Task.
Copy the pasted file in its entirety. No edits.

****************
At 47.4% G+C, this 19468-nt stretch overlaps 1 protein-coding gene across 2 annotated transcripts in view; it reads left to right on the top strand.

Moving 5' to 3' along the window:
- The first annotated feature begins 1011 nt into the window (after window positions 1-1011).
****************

At 47.4% G+C, this 19468-nt stretch overlaps 1 protein-coding gene across 2 annotated transcripts in view; it reads left to right on the top strand.

Moving 5' to 3' along the window:
- The first annotated feature begins 1011 nt into the window (after window positions 1-1011).